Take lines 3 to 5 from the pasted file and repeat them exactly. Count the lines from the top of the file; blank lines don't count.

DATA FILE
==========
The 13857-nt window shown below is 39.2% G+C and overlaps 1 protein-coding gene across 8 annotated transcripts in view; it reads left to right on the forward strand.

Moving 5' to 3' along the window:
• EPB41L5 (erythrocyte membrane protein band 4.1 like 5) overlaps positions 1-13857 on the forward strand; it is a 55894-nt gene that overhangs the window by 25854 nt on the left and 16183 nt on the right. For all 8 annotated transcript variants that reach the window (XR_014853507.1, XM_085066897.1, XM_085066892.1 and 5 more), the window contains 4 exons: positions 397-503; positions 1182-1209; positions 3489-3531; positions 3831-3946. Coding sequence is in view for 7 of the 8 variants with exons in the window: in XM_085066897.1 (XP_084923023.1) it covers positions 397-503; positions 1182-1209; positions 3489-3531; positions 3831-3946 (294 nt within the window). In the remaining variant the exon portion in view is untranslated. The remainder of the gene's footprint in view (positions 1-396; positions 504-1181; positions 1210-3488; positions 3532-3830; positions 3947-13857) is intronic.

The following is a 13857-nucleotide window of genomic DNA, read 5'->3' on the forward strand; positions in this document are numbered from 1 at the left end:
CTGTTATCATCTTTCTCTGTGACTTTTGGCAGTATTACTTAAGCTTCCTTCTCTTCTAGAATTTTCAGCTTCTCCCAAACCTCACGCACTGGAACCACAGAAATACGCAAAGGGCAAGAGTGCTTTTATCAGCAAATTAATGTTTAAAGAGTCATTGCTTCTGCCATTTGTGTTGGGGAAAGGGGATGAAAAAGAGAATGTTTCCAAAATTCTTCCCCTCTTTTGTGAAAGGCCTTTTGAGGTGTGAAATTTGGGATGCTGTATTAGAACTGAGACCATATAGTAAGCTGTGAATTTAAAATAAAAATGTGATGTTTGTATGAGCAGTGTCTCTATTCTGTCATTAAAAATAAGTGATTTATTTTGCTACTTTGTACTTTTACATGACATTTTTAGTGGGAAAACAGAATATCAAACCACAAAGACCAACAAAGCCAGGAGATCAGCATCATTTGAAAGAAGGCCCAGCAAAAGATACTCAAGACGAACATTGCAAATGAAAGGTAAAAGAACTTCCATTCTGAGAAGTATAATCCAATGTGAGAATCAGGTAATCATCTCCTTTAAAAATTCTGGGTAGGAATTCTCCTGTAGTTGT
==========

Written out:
• EPB41L5 (erythrocyte membrane protein band 4.1 like 5) overlaps positions 1-13857 on the forward strand; it is a 55894-nt gene that overhangs the window by 25854 nt on the left and 16183 nt on the right. For all 8 annotated transcript variants that reach the window (XR_014853507.1, XM_085066897.1, XM_085066892.1 and 5 more), the window contains 4 exons: positions 397-503; positions 1182-1209; positions 3489-3531; positions 3831-3946. Coding sequence is in view for 7 of the 8 variants with exons in the window: in XM_085066897.1 (XP_084923023.1) it covers positions 397-503; positions 1182-1209; positions 3489-3531; positions 3831-3946 (294 nt within the window). In the remaining variant the exon portion in view is untranslated. The remainder of the gene's footprint in view (positions 1-396; positions 504-1181; positions 1210-3488; positions 3532-3830; positions 3947-13857) is intronic.

The following is a 13857-nucleotide window of genomic DNA, read 5'->3' on the forward strand; positions in this document are numbered from 1 at the left end:
CTGTTATCATCTTTCTCTGTGACTTTTGGCAGTATTACTTAAGCTTCCTTCTCTTCTAGAATTTTCAGCTTCTCCCAAACCTCACGCACTGGAACCACAGAAATACGCAAAGGGCAAGAGTGCTTTTATCAGCAAATTAATGTTTAAAGAGTCATTGCTTCTGCCATTTGTGTTGGGGAAAGGGGATGAAAAAGAGAATGTTTCCAAAATTCTTCCCCTCTTTTGTGAAAGGCCTTTTGAGGTGTGAAATTTGGGATGCTGTATTAGAACTGAGACCATATAGTAAGCTGTGAATTTAAAATAAAAATGTGATGTTTGTATGAGCAGTGTCTCTATTCTGTCATTAAAAATAAGTGATTTATTTTGCTACTTTGTACTTTTACATGACATTTTTAGTGGGAAAACAGAATATCAAACCACAAAGACCAACAAAGCCAGGAGATCAGCATCATTTGAAAGAAGGCCCAGCAAAAGATACTCAAGACGAACATTGCAAATGAAAGGTAAAAGAACTTCCATTCTGAGAAGTATAATCCAATGTGAGAATCAGGTAATCATCTCCTTTAAAAATTCTGGGTAGGAATTCTCCTGTAGTTGT